He played a few snaps as an additional tight end and became known for his contribution as a slot receiver in this game.

Pass blocking

Tyler’s pressure rates have been very good throughout his career, but he has allowed 13 sacks in his three seasons as a starter, including seven last season. Four of those seven came in the ACC title game against FSU, however, where he struggled to handle Jared Verse.

He actually seems to have trouble withstanding the bull rush, as he is often displaced from his spot and has to try and re-anchor himself. He tends to rely too much on his upper body strength, but he can lead attackers forward and sometimes use their momentum against them.

He generally moves his feet well and stays ahead of his opponent. He often performs at his best when he is the attacker, but there are also times when players with a good start can get ahead of him and overtake him.

Running blocking

Tyler can be successful in the running game, although he is often stopped at the point of attack and occasionally misses blocks in open space or at the point of attack.

Once Tyler gets his hands on his opponent, he usually does a good job of maintaining the block and keeping his opponent under control.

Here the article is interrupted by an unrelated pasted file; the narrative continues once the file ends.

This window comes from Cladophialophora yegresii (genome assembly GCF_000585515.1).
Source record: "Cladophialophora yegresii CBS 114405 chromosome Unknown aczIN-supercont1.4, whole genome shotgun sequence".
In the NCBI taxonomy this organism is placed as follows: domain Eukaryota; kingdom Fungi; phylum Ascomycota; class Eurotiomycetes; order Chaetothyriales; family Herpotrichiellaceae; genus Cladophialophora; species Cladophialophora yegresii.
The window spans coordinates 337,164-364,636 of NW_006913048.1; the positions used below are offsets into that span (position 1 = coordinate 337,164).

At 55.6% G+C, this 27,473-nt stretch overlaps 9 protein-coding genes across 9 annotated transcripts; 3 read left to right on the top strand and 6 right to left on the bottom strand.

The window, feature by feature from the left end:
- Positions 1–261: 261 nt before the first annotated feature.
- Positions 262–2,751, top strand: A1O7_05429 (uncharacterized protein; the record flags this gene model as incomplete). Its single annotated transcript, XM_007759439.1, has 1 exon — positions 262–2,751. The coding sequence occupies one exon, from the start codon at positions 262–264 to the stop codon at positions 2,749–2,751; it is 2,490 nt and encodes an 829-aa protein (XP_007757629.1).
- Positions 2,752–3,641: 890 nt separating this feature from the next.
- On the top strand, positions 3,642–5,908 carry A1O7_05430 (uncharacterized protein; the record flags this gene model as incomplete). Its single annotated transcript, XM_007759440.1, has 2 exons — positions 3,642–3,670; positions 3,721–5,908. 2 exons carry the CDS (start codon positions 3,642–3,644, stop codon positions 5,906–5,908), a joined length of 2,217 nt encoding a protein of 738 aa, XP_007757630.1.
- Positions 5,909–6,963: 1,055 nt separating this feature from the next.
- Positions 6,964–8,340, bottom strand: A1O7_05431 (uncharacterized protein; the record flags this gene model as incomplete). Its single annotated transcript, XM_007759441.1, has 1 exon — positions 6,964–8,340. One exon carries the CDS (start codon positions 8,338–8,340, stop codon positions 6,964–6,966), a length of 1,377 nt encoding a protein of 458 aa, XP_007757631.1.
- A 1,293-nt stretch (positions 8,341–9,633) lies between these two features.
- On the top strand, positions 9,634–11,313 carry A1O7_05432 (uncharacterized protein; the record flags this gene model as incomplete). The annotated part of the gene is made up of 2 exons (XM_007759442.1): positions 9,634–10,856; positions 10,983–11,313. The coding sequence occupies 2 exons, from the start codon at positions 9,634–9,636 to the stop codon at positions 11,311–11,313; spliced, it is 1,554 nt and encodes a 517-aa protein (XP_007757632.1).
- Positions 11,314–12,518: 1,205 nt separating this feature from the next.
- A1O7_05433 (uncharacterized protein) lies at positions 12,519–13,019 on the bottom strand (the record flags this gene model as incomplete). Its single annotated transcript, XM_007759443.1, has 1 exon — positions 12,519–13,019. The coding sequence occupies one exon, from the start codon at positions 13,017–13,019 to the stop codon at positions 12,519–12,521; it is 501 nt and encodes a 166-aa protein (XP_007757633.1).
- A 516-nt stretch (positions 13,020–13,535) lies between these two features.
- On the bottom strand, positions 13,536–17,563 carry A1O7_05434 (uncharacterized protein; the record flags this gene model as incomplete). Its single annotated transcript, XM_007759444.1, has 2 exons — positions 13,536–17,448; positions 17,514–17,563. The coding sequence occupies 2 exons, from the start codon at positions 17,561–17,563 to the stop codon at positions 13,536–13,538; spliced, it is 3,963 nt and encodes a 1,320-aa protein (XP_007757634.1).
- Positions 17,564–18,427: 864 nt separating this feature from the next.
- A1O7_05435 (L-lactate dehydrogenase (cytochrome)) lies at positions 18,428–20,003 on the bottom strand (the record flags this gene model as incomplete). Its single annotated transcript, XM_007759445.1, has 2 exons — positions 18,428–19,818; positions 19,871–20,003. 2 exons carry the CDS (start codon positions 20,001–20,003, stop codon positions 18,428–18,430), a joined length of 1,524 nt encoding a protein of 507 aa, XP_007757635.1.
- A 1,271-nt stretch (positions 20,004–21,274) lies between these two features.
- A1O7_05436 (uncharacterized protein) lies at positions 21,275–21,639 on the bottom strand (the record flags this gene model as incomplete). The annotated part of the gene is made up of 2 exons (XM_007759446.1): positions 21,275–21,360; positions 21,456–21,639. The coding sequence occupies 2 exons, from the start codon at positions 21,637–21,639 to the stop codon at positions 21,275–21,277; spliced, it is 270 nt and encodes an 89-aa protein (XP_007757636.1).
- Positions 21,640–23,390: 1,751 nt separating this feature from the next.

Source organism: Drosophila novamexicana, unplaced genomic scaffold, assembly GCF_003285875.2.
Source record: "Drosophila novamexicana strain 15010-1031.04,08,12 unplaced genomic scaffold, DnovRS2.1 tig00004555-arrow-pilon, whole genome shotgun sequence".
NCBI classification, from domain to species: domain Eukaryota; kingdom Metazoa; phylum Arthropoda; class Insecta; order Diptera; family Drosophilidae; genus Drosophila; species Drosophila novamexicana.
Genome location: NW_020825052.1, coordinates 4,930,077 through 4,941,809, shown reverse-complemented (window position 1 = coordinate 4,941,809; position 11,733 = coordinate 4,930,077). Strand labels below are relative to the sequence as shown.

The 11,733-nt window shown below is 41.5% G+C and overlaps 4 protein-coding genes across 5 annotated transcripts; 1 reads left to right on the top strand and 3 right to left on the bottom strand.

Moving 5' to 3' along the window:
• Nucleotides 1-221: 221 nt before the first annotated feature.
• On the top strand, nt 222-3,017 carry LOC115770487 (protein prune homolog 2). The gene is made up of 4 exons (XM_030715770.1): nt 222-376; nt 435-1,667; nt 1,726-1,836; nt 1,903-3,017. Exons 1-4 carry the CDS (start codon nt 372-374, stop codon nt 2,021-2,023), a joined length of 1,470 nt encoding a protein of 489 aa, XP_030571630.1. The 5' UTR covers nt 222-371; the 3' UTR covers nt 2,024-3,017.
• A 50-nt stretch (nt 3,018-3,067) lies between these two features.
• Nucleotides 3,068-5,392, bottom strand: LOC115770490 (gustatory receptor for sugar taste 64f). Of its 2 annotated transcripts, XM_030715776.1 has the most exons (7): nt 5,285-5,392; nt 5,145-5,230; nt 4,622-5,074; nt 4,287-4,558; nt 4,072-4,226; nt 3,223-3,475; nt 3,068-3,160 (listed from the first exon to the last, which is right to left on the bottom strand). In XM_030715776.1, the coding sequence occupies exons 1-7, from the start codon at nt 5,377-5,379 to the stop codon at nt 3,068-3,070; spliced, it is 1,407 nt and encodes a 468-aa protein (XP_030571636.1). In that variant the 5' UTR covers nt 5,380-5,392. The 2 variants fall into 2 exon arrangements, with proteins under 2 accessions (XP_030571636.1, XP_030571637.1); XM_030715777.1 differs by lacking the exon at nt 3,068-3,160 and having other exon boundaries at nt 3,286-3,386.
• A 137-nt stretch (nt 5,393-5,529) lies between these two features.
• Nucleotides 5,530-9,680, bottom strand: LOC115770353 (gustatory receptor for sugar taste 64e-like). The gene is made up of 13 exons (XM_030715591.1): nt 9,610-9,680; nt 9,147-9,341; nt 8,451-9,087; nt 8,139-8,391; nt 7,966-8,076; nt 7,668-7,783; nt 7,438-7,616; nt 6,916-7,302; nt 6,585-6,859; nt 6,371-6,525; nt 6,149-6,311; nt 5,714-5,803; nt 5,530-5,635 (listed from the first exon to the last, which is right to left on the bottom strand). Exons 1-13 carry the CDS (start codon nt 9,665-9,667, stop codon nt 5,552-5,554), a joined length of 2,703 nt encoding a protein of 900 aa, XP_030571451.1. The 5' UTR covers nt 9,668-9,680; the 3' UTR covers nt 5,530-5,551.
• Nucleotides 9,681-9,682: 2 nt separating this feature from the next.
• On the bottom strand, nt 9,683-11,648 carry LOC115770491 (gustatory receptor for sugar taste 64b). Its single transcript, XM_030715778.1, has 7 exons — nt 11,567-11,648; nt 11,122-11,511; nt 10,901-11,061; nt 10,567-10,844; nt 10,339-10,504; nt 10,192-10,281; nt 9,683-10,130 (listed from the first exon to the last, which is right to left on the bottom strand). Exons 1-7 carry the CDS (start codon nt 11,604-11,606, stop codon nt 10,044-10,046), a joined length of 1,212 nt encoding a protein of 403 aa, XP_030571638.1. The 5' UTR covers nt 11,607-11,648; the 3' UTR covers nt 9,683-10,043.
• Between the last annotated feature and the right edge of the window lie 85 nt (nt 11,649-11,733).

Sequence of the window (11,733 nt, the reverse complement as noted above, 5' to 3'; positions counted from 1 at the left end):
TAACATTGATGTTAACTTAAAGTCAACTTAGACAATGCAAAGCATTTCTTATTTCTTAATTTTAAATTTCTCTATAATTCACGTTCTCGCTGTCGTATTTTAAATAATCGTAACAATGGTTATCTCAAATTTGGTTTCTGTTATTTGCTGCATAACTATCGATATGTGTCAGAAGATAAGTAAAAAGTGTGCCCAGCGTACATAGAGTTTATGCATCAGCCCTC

While he struggles to get out of his stance quickly enough to execute reach blocks at the line, Tyler can be effective at pulling.

Short mileage

Tyler has a big body and can shoot from the line in short distance situations to get a lead.

He can also successfully turn his opponent to the outside to create a running lane at the point of attack.

Screen blocking

Tyler didn’t get many chances to rush ahead of screen passes, as he was often tasked with delaying the rush long enough for the quarterback to make the throw, but he blocked this screen pass effectively.


Tyler is a fighter who doesn’t always look confident in the trenches, but fights for dominance in one-on-one fights and moves his feet well without losing his balance.

However, there were signs that NFL-level talent could give him the edge with their good technique.

Like many young linemen, he can suffer from his padding being too high and his base not being wide enough. He often seems to overcompensate by leaning into blocks, but then he can be late with his hands, meaning his opponent can still get under his padding or gain a leverage advantage.